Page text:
Hope for trade-deal diminishes as trade-war becomes more complex
Hopes for a positive outcome from this week’s US-China trade negotiations diminished overnight, and that’s sent stocks lower and safe-havens higher.
Risk-off again, as geopolitical issues reign
Hopes for a positive outcome from this week’s US-China trade negotiations diminished overnight, and that’s sent stocks lower and safe-havens higher. Numerous stories inflamed and fanned fears that the US and China remain miles apart when it comes to trade and foreign policy The reversal in market sentiment comes after China’s markets came back online yesterday without a hitch. Investors were also glued to Brexit developments yesterday, too, with hopes for a surprise breakthrough between the UK and Europe also diminished. Fed Chair Jerome Powell also delivered a speech during the North American session, and managed to settle investors nerves about a US economic slowdown, somewhat.
Trade-war takes on a new moral dimension
As China’s trade negotiators jump onto planes to Washington to begin trade-talks, several stories in the past 24 hours have surfaced that will only complicate already complex trade-issues. The thorniest will be the US decision to blacklist several Chinese companies for its involvement in human rights abuses by the Chinese Communist Party against China’s Muslim Uyghur minority in Xinjiang. The decision from the Trump White House to use trade-policy to punish China for its human right’s abuses has added a totally new dimension to the trade-war. Trade-policy is now being used to hurt China for its moral failings, adding a murky philosophical bent to the conflict.
The US, China and a clash of cultures
For an act that must seem like egregious sanctimony – no matter how clearly justifiable objections to China’s human rights abuses happen to be – the CCP has declared that market participants ought to “stay tuned” for its retaliation to the US’s moves. Investors will wait with bated breath to learn what that means. But it seems clearly that the trade-war is becoming somewhat of a clash of cultures. Case in point: another slightly left-field story yesterday: China’s decision to stop televising NBA basketball games in response to a Tweet published by one of the league’s franchise’s General Managers that expressed support for protesters in Hong Kong.
US still mulling capital market restrictions on China
Of course, the trade-war primarily remains an economic battle, and there were some developments on that front yesterday, too. Somewhat contradicting previous statements that the White House isn’t considering banning Chinese companies from listing on US stock exchanges, reports were released during North American trade that the Trump’s administration is considering limiting the volume of Chinese stocks that US pension funds are allowed to invest in. That news has thrown back into the equation the chance that trade-sanctions could transform into capital market restrictions – a move, if it were to materialize, could wreak considerable pain of global financial markets.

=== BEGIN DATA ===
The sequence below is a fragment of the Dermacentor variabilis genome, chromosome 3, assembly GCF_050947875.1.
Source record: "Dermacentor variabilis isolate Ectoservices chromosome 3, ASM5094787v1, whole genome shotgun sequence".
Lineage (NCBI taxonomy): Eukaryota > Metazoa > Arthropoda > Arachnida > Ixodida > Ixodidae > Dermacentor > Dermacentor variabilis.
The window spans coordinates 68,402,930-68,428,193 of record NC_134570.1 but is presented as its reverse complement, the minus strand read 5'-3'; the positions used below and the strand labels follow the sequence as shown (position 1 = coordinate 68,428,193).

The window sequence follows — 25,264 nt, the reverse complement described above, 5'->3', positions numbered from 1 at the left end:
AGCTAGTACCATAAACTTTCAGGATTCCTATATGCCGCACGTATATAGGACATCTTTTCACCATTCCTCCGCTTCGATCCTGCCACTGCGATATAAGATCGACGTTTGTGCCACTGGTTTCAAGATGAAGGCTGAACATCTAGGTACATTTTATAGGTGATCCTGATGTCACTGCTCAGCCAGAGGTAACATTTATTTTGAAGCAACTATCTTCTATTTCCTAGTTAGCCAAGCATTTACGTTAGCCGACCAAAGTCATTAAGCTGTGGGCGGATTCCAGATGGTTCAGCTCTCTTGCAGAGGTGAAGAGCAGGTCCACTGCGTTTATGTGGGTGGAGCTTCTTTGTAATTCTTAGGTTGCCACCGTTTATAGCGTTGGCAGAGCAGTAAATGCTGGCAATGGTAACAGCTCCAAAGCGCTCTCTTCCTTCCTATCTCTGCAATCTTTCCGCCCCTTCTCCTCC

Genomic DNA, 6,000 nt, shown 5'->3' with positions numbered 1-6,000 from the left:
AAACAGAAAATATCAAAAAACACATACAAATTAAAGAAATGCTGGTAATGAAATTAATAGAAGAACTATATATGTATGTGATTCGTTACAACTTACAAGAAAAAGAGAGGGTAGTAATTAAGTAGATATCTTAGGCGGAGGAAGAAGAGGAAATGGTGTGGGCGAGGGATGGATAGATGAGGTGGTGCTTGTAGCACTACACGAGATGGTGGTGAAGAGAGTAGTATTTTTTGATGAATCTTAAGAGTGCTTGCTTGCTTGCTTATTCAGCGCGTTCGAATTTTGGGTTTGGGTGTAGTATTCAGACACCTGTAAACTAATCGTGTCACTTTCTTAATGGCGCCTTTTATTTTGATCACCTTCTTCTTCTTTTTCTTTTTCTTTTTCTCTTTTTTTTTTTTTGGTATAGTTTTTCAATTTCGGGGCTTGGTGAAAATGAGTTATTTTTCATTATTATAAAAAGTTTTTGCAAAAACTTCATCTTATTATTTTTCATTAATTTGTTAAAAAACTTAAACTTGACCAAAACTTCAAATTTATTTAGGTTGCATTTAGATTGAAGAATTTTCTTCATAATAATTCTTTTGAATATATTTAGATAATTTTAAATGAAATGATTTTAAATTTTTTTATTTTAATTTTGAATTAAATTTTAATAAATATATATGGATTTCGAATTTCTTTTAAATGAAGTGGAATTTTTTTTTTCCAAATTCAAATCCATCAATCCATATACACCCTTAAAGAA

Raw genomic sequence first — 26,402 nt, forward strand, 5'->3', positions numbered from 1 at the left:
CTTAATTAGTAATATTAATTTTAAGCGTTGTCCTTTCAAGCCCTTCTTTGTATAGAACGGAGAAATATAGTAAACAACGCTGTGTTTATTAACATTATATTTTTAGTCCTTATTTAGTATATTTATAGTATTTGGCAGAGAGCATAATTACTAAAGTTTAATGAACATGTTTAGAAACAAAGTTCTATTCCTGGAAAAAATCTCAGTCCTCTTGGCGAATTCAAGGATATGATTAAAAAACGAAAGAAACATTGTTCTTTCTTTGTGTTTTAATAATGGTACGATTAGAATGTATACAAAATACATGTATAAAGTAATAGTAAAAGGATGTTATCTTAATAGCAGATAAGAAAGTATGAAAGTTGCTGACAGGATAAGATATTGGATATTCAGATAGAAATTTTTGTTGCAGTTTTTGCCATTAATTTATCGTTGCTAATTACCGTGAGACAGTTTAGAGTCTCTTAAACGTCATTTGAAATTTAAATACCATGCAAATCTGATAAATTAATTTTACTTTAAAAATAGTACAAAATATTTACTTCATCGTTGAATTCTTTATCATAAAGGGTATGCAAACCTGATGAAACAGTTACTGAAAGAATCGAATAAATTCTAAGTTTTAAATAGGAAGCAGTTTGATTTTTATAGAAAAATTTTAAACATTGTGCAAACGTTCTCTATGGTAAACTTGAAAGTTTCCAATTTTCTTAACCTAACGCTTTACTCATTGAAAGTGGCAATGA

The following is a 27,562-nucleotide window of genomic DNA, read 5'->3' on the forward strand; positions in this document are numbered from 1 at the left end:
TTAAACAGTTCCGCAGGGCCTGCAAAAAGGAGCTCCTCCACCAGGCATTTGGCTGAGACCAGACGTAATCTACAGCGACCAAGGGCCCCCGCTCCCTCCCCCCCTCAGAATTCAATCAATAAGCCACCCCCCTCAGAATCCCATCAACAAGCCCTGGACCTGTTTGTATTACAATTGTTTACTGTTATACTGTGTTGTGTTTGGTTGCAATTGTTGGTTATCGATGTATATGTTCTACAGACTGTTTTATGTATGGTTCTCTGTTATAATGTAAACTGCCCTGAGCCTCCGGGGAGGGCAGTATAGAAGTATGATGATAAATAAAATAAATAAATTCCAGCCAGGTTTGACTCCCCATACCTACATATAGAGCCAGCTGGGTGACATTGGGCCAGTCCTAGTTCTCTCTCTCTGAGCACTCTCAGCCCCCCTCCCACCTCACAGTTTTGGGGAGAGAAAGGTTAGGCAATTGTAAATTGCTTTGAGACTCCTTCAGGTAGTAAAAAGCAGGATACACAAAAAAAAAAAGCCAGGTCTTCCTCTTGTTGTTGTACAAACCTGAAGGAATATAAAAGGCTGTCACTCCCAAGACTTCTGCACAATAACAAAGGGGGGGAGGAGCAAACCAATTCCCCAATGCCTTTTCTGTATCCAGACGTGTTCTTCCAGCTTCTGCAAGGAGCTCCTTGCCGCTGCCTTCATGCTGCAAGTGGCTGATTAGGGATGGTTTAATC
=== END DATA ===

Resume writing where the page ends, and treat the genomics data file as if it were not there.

China’s markets return without a hiccup (initially)
The turmoil in the US session, which has seen the S&P 500 drop just-shy of 1.00%, bucked what was a relative, and surprising, calm in Asian markets on Tuesday. To the puzzlement of investors, Chinese stock markets returned to trading yesterday, and despite a plethora of reasons to fall, or at least display some level of volatility, managed to come back online without a hitch. It supported a notionally positive day for Asian stocks, with the ASX 200 climbing another half-a-per cent. Of course, that looks likely to change this morning, as Wall Street’s negative lead sets up equity indices in Asia for a soft start today.
Powell speech reaffirms the Fed’s company-line
There proved one very negligible mitigant to last night’s Wall Street sell-off. And that was a speech delivered by US Fed Chair Jerome Powell. Entitled “Data dependence in an evolving economy” the Fed-head used his speech to pledge to markets, primarily, a raft of new measures designed to address the volatility recently seen in short-term US money markets. But broader macro issues were also touched upon. Powell suggested that the recent weakness in the US economy belies the fundamental strength of the US economy, that recent rate cuts are a part of a “mid-cycle adjustment”, and the Fed is on standby with policy support if its required.
A Brexit deal still miles away
Crossing to European trade, and the news flow was dominated by Brexit developments. And the news, as far as market participants are concerned, took on a negative bent. Headlines flashed that UK Prime Minister Boris Johnson had told German Chancellor Angela Merkel that a Brexit-deal is impossible if any proposal included Northern Ireland remaining in the EU’s customs union. The view is here that neither side will back down on this issue – and that means a Brexit-deal is highly unlikely. The news pushed the Pound into the deep 1.22 handle. Stocks in the European session also broadly fell.
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